Thankfully, I had many more good teachers than bad. Mrs. Parsons taught my 12th grade AP English class. We read Plato and Calvin & Hobbes together, she let us put on an impromptu performance of Rosencrantz and Guildenstern Are Dead one afternoon, and she made us memorize portions of Strunk and White’s Elements of Style. It was a lovely year.

    I took a linguistics class in college (a conservative, Christian college), and my professor fit the nerdy English professor stereotype to a T — right on down to the wire-rimmed glasses and tweed jackets with elbow patches. I walked in, figured I’d hate every minute of the class, and prepared to tune out.

    Then one day he set out to explain to us the ways that modern English has evolved. He walked to the far side of the room and wrote “KJV” on the board and then asked us to identify the ways that the King James Version of the Bible referred to sex. The best we could come up with was “to lie with” or “to know.” He then crossed to the other side of the board and wrote “Today” at the top. We then made a list of contemporary verbs and phrases that we use to refer to the sex act. We started out hesitant, but when he told us not to stop until we had them all, you can imagine how much fun we had! We had over 20 when we were done. I pointed out that it looked for all the world like a to-do list . . . and watched him laugh until he cried. I later did a research project on the true origins of the F-word for that class, which he actually thanked me for. What I’d intended to be rebellious and heretical, he saw as being gutsy and informative.

    Yet another reason I decided to teach. If the system had allowed me to be that kind of teacher, I’d have stayed.

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  23. Looks like nerd hour broke out up there in the comments. Latin too? Sheesh. Irregardless, you’ve written good. And I just remembered I haven’t checked RateMyProfessor in a while.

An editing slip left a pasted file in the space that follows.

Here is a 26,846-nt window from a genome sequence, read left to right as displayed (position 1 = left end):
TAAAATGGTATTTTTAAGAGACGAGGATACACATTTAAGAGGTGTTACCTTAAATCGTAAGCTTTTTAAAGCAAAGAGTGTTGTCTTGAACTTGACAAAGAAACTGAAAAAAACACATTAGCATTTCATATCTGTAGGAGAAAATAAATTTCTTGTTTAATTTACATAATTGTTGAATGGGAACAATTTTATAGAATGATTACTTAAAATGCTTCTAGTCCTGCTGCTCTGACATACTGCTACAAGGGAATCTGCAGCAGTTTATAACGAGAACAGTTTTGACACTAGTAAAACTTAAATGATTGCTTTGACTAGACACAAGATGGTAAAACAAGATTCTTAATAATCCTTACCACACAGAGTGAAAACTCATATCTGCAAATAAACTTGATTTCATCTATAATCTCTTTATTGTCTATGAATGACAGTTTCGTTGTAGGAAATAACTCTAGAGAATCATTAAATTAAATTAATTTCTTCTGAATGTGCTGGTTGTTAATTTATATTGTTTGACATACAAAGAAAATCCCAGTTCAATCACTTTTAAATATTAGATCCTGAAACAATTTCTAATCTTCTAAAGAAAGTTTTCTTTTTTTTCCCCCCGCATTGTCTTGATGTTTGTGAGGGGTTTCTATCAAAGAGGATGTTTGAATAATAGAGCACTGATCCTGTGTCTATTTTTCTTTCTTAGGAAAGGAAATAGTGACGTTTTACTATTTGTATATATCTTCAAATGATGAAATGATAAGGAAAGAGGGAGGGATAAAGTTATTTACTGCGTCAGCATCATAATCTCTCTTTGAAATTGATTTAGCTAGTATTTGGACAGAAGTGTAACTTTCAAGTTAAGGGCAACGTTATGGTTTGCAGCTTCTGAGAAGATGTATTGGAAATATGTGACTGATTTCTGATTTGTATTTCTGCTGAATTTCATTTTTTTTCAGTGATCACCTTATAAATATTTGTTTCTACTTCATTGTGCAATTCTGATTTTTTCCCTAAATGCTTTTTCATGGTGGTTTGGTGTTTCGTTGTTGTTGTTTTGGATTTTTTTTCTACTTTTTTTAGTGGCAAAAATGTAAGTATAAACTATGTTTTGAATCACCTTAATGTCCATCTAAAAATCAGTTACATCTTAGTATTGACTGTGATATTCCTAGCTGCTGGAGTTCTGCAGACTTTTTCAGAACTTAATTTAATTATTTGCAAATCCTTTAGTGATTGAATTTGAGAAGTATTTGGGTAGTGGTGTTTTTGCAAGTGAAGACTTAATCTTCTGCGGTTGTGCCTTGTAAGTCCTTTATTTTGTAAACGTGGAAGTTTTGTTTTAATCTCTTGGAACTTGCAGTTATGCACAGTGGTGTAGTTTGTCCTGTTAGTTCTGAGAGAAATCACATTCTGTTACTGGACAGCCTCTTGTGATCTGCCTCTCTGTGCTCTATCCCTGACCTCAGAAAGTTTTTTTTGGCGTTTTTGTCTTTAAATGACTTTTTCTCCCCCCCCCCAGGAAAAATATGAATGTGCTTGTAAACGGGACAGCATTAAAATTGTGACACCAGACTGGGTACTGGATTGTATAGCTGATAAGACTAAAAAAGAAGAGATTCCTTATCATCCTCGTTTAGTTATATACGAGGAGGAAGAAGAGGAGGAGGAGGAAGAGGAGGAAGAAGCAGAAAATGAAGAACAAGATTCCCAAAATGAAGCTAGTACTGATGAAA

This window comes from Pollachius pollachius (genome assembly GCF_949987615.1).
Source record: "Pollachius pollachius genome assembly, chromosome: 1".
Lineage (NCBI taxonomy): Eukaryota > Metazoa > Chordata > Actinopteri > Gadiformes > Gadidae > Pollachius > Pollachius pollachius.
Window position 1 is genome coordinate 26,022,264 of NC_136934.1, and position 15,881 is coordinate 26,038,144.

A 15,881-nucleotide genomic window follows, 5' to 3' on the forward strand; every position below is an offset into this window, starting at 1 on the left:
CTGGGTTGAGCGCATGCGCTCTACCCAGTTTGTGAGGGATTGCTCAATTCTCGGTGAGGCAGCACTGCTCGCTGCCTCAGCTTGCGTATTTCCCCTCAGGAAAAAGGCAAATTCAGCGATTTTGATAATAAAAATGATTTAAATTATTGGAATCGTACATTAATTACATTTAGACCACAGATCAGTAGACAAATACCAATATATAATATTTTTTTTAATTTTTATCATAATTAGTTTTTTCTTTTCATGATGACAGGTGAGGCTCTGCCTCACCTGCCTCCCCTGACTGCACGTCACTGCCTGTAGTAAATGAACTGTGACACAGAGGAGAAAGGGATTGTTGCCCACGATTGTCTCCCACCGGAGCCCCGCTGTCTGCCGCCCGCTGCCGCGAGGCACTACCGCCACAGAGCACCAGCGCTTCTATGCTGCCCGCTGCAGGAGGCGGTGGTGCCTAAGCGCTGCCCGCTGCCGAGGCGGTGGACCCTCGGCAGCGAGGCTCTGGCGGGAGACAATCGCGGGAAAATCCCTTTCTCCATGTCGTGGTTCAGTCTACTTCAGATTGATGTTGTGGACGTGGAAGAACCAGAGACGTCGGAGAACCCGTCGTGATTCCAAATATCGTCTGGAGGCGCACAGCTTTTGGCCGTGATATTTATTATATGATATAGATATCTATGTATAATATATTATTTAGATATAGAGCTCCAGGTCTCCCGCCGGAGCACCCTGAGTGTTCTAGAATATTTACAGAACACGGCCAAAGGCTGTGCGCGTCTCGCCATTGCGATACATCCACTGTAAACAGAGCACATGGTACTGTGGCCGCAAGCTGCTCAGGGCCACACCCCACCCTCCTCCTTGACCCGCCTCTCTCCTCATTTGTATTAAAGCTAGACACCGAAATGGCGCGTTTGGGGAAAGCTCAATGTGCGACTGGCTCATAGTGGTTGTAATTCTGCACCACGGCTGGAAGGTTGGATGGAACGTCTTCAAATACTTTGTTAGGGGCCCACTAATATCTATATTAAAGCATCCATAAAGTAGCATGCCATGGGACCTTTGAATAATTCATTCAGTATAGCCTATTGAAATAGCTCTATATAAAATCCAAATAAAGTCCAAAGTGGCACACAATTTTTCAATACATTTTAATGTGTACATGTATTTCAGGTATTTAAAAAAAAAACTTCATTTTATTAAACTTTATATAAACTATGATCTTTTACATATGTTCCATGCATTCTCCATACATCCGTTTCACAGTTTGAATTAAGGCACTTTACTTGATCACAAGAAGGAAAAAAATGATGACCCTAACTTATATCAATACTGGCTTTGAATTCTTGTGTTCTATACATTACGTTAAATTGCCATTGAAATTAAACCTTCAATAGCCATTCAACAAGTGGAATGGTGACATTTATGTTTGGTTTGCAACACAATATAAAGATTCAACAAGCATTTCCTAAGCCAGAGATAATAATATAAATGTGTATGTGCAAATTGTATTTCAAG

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  24. I am please to be able to say that I really don’t think I had any bad teachers! At least if I did, they were so ineffective, they didn’t leave any impression and I’ve forgotten them. To this day, I’m certain that if I went back home and ran into them, they’d instantly remember me. I’ve run into a few virtually (on FB), most recently my 6th grade teacher, and even with my married name showing up, she recognized my face.

    I will say that I once worked with a man who graduated from the same college as I did, who would occasionally get huffy about us having degrees but not getting promotions, ranting about us being smarter, being able to interact with people better because of our education. If that’s not ridiculous enough, as he was ranting, he would OFTEN use words like irregardless and many non-existent words, or would use real words but that didn’t mean what he thought they did. I was always embarrassed for him.

    I am NOT a gifted grammar geek like those posting before me, so please don’t rip apart this post! lol….

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  25. When I wrote my own rant mentioning “irregardless”,
    http://kitchenmudge.wordpress.com/2011/07/05/a-good-whine-i-believe-ill-have-another/
    I assumed it lives on only as a deliberate malapropism. Are you all telling me there are people who still use it and think it’s a regular word?

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  26. The comment about “Tammy” made me laugh–I’m exactly the same way about “Debbie”! If someone is more than ten years of age, they have no business calling me Debbie.

    That there’s cause for throat-punching, for sure.

    In my early life, I was a teacher’s pet. Later, I came to see I could get about the same results without caring, so I opted for that.

    I’m pleased to report I do not apply this attitude to all of life anymore.🙂

    Like

  27. Pingback: No Tights, No Cape, No Mask, Can’t Even Fly – Name that Super « randysmusings